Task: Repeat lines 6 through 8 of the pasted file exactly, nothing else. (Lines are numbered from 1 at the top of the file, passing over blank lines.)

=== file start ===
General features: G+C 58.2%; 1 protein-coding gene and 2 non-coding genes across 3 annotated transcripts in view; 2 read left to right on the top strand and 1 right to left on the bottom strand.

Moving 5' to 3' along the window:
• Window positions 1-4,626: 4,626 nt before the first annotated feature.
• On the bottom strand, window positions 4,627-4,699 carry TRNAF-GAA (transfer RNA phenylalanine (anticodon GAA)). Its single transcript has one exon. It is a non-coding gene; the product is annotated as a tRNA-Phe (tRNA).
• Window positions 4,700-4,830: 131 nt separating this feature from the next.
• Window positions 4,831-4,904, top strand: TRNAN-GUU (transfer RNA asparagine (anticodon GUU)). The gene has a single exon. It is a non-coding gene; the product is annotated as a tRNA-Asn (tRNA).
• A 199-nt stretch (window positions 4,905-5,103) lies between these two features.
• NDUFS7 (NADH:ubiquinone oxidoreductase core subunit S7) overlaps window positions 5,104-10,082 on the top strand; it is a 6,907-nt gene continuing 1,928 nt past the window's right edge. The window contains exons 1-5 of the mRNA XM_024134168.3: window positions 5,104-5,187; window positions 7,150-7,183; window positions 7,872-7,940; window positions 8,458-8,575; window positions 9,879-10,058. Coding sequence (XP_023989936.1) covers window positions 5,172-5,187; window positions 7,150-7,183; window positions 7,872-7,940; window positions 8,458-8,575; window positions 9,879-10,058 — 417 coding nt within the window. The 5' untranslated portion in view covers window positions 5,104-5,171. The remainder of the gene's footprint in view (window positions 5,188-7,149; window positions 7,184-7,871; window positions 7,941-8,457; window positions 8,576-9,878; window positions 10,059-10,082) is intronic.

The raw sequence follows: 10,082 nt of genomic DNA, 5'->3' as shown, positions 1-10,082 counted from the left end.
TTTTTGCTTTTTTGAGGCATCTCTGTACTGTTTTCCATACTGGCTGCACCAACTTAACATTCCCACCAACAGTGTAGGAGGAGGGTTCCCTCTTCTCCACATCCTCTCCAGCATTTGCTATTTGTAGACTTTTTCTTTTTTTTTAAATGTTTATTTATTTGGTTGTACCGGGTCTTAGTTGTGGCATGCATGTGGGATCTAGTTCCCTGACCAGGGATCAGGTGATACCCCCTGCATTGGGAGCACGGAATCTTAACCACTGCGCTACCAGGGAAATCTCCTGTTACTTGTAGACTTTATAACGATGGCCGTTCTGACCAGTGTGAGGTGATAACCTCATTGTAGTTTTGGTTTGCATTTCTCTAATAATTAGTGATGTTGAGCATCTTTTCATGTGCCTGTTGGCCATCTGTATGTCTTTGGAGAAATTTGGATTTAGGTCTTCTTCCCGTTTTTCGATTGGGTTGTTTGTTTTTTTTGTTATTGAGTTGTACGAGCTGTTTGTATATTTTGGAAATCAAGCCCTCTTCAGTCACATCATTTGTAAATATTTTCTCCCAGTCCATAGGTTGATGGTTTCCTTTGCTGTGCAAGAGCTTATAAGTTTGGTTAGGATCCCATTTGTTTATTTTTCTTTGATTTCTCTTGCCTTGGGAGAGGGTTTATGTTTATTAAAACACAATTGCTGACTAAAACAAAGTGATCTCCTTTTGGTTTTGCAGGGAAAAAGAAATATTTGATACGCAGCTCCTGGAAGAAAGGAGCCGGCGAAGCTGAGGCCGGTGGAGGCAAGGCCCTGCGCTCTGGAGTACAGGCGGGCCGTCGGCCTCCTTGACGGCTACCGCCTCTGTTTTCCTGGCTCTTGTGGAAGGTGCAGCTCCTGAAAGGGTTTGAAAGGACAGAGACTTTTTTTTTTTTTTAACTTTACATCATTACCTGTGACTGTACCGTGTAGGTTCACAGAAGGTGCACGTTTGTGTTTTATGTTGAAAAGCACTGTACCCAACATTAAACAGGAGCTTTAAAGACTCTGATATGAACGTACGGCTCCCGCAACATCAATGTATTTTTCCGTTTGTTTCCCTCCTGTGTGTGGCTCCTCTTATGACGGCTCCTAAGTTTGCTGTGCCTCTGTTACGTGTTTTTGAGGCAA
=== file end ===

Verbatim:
• Window positions 4,831-4,904, top strand: TRNAN-GUU (transfer RNA asparagine (anticodon GUU)). The gene has a single exon. It is a non-coding gene; the product is annotated as a tRNA-Asn (tRNA).
• A 199-nt stretch (window positions 4,905-5,103) lies between these two features.
• NDUFS7 (NADH:ubiquinone oxidoreductase core subunit S7) overlaps window positions 5,104-10,082 on the top strand; it is a 6,907-nt gene continuing 1,928 nt past the window's right edge. The window contains exons 1-5 of the mRNA XM_024134168.3: window positions 5,104-5,187; window positions 7,150-7,183; window positions 7,872-7,940; window positions 8,458-8,575; window positions 9,879-10,058. Coding sequence (XP_023989936.1) covers window positions 5,172-5,187; window positions 7,150-7,183; window positions 7,872-7,940; window positions 8,458-8,575; window positions 9,879-10,058 — 417 coding nt within the window. The 5' untranslated portion in view covers window positions 5,104-5,171. The remainder of the gene's footprint in view (window positions 5,188-7,149; window positions 7,184-7,871; window positions 7,941-8,457; window positions 8,576-9,878; window positions 10,059-10,082) is intronic.